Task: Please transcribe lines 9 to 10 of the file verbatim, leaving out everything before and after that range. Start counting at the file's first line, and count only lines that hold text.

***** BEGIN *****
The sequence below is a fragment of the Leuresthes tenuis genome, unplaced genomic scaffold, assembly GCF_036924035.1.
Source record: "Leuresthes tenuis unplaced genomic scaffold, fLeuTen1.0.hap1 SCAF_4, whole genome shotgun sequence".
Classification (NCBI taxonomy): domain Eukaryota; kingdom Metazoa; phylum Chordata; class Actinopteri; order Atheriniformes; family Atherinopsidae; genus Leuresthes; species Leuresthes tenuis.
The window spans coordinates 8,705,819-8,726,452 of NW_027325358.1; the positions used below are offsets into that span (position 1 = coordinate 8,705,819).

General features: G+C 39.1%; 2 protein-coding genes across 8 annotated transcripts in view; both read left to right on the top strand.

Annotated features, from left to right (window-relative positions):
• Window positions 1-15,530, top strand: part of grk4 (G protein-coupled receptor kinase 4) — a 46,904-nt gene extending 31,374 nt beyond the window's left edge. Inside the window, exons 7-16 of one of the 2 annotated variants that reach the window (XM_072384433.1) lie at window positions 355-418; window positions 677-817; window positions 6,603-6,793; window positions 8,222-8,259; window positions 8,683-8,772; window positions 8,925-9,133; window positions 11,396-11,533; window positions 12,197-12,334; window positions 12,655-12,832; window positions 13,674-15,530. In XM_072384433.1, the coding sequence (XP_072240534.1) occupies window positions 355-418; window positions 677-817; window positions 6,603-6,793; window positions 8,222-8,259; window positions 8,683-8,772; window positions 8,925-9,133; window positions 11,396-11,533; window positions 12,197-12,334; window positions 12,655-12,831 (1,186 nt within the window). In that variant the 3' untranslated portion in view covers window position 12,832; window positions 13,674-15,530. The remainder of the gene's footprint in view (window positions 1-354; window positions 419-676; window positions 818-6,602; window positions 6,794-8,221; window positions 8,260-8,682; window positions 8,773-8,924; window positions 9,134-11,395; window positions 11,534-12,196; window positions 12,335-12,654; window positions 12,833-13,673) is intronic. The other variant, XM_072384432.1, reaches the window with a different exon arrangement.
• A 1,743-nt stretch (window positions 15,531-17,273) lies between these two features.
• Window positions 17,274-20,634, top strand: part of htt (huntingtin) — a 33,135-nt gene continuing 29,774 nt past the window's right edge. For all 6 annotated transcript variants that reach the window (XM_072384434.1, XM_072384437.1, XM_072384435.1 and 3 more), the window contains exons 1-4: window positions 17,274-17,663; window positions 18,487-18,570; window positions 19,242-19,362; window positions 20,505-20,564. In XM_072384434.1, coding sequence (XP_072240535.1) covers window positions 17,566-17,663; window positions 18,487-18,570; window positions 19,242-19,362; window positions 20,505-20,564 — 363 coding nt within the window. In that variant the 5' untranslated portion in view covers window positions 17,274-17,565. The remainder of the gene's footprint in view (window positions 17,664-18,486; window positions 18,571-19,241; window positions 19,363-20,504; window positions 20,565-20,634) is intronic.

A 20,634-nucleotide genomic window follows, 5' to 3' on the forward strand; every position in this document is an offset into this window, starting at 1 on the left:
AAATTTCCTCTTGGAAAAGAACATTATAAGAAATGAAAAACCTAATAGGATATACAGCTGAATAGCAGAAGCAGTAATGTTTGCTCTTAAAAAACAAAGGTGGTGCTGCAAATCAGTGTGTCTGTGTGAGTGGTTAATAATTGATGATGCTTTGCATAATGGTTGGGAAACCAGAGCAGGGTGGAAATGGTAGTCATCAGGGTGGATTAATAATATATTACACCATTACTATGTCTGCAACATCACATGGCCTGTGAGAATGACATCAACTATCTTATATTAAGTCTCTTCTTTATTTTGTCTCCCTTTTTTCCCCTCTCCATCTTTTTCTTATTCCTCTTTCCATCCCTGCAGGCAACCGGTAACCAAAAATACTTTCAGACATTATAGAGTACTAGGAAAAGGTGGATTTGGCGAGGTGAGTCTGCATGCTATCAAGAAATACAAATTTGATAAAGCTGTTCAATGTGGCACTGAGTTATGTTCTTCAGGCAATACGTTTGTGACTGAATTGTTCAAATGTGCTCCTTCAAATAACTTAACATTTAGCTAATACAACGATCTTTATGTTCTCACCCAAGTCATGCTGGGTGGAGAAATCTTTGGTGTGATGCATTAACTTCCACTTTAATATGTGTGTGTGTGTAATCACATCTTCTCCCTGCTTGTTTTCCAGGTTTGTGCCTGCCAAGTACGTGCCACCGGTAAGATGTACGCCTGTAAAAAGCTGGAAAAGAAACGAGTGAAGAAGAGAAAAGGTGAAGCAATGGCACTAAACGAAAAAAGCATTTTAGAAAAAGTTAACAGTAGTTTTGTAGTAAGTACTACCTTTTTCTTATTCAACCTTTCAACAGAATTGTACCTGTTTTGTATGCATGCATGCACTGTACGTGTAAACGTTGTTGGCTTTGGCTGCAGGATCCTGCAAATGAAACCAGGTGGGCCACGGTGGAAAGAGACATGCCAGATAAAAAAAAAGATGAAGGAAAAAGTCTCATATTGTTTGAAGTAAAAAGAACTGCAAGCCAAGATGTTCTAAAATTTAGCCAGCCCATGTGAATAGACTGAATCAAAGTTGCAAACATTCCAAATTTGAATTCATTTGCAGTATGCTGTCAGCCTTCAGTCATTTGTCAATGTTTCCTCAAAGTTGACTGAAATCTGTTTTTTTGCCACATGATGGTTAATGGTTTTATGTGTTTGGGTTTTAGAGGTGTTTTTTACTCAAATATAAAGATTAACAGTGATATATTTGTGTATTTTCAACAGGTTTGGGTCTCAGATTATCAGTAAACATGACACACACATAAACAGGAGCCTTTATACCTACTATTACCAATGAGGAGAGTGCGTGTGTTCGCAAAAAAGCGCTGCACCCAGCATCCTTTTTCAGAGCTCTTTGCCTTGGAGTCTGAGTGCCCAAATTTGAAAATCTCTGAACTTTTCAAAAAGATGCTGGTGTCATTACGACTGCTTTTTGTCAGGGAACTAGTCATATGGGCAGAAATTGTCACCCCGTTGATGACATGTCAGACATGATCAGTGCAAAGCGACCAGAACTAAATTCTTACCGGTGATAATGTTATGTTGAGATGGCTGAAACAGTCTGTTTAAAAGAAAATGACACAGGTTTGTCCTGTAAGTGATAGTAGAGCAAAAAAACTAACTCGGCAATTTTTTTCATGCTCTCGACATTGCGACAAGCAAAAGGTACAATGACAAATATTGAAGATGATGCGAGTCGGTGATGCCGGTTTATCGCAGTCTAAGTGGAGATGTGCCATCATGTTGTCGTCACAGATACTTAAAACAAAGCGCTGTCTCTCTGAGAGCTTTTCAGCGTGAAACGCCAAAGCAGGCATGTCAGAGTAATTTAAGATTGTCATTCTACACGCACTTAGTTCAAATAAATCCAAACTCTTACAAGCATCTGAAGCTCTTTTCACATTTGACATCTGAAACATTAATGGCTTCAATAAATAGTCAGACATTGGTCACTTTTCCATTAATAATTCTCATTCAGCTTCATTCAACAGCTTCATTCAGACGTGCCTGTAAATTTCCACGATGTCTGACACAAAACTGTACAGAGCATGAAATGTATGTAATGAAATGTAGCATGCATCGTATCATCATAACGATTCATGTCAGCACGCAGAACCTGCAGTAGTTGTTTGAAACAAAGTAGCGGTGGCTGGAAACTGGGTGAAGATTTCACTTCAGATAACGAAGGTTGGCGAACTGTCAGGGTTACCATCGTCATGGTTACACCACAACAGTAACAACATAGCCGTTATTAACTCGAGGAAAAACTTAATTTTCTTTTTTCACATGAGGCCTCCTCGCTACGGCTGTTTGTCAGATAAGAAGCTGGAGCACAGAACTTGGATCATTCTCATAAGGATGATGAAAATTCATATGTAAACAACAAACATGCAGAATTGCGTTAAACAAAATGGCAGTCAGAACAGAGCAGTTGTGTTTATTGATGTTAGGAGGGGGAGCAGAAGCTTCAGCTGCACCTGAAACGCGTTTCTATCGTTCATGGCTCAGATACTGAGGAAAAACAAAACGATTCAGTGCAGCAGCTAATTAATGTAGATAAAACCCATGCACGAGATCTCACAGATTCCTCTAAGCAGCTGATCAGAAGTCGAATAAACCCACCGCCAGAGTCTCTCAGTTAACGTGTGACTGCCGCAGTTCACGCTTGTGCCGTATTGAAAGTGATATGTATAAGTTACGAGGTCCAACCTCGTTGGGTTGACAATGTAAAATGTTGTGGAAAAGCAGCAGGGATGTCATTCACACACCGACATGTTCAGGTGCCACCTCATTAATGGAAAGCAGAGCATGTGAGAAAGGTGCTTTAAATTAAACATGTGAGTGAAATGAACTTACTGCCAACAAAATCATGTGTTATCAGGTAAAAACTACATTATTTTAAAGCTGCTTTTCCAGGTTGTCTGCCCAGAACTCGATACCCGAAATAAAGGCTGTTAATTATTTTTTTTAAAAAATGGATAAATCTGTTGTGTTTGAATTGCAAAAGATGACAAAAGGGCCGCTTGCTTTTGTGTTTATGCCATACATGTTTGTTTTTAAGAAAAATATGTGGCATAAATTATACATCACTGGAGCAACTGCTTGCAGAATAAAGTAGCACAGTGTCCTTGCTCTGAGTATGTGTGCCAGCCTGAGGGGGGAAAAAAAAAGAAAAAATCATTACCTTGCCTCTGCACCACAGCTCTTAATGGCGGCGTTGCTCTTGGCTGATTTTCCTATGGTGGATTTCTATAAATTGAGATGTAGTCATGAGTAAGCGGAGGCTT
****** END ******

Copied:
• Window positions 17,274-20,634, top strand: part of htt (huntingtin) — a 33,135-nt gene continuing 29,774 nt past the window's right edge. For all 6 annotated transcript variants that reach the window (XM_072384434.1, XM_072384437.1, XM_072384435.1 and 3 more), the window contains exons 1-4: window positions 17,274-17,663; window positions 18,487-18,570; window positions 19,242-19,362; window positions 20,505-20,564. In XM_072384434.1, coding sequence (XP_072240535.1) covers window positions 17,566-17,663; window positions 18,487-18,570; window positions 19,242-19,362; window positions 20,505-20,564 — 363 coding nt within the window. In that variant the 5' untranslated portion in view covers window positions 17,274-17,565. The remainder of the gene's footprint in view (window positions 17,664-18,486; window positions 18,571-19,241; window positions 19,363-20,504; window positions 20,565-20,634) is intronic.

A 20,634-nucleotide genomic window follows, 5' to 3' on the forward strand; every position in this document is an offset into this window, starting at 1 on the left: